Julie Paterson, chief executive of the Mental Welfare Commission, says that ‘little has changed’ since the 2011 report, and that mental health provision in prisons is ‘inconsistent and lacks cohesion’. ‘Seriously and acutely mentally ill’ prisoners are ‘still not being transferred to hospital care without delay’. Paterson concludes that, despite ‘pockets of good practice and a committed workforce’, ‘the overall experience of mental health service provision in prisons continues to be in need of significant improvement’. The Commission’s new report finds prisoners and staff ‘under-served and under-resourced’ and determines that the ‘key messages’ of the 2011 report ‘have not been realised’ and that ‘anticipated improvements of health care responsibilities being transferred to NHS Scotland have not materialised’.

Instead, the Commission observed ‘inconsistency and reliance on small numbers of specialist staff’, ‘no overarching strategic approach’ to treating prisoners’ mental health needs, and the absence of ‘any correlation between resources, size of the prison and the specific needs of the particular prison’s population’. Covid-19 is a running theme in the report, with the pandemic said to have ‘exposed the fragility of the mental health resources’. (Last year I wrote about prisoners’ greater vulnerability to coronavirus.) The Commission further notes ‘significant concerns that no consideration has been given to proactive post-pandemic planning and additional resource to support both prisoners and staff’. There are also specific problems in relation to severely mentally-ill inmates, the use of segregation and a failure to engage with prisoners’ families.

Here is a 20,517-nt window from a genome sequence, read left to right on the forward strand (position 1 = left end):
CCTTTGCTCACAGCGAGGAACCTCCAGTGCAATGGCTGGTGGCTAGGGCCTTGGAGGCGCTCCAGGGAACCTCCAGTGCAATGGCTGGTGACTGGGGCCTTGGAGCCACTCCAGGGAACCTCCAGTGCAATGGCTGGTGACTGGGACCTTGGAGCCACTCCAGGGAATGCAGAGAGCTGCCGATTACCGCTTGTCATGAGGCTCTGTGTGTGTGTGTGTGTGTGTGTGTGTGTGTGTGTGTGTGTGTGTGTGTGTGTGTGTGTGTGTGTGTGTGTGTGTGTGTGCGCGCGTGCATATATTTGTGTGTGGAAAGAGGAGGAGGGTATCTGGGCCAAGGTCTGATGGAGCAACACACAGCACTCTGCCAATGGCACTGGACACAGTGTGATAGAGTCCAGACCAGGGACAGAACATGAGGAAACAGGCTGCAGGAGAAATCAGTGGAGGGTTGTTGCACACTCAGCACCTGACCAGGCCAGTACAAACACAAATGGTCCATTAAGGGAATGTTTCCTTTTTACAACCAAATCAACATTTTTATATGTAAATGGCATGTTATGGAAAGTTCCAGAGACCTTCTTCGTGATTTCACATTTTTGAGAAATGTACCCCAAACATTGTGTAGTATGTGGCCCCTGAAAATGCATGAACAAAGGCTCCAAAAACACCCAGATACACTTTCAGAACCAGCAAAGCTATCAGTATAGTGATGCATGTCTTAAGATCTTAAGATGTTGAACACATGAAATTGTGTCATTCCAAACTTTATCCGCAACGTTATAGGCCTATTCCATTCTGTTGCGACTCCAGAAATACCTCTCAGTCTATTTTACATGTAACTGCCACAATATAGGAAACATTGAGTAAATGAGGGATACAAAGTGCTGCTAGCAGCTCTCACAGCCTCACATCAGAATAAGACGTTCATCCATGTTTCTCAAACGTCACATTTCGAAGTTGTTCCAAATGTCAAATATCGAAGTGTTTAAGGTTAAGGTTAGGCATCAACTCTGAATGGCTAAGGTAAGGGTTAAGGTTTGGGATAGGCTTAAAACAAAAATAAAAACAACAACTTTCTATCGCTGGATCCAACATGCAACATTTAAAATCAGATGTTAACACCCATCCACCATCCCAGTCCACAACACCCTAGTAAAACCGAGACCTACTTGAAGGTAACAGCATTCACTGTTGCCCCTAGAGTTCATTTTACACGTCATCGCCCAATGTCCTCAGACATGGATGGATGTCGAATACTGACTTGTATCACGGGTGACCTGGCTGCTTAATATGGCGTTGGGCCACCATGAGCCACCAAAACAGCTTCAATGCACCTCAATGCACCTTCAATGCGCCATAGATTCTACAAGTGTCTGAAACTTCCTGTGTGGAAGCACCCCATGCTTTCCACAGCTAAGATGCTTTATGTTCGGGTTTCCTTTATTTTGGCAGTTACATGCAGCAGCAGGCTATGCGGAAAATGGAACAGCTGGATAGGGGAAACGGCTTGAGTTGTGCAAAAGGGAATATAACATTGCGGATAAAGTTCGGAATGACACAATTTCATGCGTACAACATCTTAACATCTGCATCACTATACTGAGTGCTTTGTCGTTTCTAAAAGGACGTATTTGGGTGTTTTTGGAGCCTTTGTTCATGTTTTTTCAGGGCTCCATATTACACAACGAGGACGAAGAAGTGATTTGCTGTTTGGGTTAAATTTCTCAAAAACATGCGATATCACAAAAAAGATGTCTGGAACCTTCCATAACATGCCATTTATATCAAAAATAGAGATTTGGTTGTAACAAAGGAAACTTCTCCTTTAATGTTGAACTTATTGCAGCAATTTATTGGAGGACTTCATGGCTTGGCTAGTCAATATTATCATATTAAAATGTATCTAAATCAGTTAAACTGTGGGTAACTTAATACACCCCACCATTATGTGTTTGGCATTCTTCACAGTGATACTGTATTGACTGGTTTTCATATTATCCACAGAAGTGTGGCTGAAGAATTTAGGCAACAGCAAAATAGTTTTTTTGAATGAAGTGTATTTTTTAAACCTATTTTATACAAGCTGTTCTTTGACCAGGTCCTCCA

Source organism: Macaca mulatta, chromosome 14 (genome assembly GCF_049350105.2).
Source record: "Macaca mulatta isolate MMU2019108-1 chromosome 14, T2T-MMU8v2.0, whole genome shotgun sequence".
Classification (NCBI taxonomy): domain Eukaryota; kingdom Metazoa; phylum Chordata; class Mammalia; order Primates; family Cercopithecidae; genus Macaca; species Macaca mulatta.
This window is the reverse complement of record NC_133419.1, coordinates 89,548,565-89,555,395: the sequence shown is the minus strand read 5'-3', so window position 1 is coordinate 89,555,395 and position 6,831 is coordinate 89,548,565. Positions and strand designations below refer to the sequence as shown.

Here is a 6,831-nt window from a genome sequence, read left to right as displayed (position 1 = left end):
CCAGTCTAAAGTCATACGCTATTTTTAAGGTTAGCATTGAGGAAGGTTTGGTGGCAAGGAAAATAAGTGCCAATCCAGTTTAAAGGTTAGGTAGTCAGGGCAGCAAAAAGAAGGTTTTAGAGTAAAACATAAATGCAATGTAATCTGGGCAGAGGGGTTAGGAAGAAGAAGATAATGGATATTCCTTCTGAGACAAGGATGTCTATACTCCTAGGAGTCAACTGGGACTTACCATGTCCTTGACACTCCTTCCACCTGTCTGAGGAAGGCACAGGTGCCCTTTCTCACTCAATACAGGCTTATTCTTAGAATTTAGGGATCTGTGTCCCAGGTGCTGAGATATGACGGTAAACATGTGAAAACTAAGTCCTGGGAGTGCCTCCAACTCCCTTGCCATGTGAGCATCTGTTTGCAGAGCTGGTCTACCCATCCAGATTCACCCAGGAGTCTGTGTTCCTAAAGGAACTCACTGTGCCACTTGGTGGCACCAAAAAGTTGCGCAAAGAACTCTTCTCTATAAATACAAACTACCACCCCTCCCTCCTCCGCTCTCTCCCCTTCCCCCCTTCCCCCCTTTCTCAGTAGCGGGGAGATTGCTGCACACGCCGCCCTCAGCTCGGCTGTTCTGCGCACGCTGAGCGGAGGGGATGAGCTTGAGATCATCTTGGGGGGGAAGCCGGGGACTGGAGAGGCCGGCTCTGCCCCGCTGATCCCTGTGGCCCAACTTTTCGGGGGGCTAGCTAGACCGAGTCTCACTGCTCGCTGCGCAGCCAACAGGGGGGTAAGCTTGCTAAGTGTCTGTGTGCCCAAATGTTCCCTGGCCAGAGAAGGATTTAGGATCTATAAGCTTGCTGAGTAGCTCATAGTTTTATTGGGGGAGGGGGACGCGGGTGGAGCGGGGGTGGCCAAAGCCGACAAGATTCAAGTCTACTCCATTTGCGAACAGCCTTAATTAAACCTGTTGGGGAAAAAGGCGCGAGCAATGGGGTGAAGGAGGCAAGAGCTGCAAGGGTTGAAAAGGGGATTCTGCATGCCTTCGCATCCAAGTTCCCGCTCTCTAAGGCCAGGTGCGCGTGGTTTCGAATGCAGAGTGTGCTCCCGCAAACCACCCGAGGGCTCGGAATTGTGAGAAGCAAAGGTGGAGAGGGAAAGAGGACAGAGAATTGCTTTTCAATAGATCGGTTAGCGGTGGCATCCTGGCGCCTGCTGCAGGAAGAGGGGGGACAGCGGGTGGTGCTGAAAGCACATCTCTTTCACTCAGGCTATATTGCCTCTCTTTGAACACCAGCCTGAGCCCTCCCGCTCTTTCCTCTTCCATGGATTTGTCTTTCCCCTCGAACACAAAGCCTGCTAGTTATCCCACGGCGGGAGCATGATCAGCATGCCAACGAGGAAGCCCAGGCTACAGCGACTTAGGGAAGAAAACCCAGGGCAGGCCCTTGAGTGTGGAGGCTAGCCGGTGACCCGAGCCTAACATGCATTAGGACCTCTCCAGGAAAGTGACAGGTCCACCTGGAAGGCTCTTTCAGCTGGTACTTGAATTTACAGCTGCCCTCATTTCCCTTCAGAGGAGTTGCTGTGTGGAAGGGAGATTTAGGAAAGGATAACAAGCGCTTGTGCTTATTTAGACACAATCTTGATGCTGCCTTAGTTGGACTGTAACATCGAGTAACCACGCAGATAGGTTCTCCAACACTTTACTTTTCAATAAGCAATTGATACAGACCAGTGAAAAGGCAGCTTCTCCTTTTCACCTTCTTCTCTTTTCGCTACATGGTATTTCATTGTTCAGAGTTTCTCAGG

The Commission has issued ten recommendations, covering collaborative workforce planning and training between the Scottish Prison Service and the NHS, improvements to mental health screening, and an audit of segregation policies. There are larger issues raised by the report, not least the failure to make meaningful improvements in the course of the past decade, the appropriateness of prison for mentally ill people and the scale of change needed across the carceral estate.

There are four points worth making. First, empty rhetoric is the marshalling of language to create an impression without making a change. Much was said in response to the Commission’s 2011 report but nowhere near enough was done, either through a lack of institutional or political will or because of a paucity of resources, or a combination of all these factors. Talking about a more progressive criminal justice system is no substitute for doing it.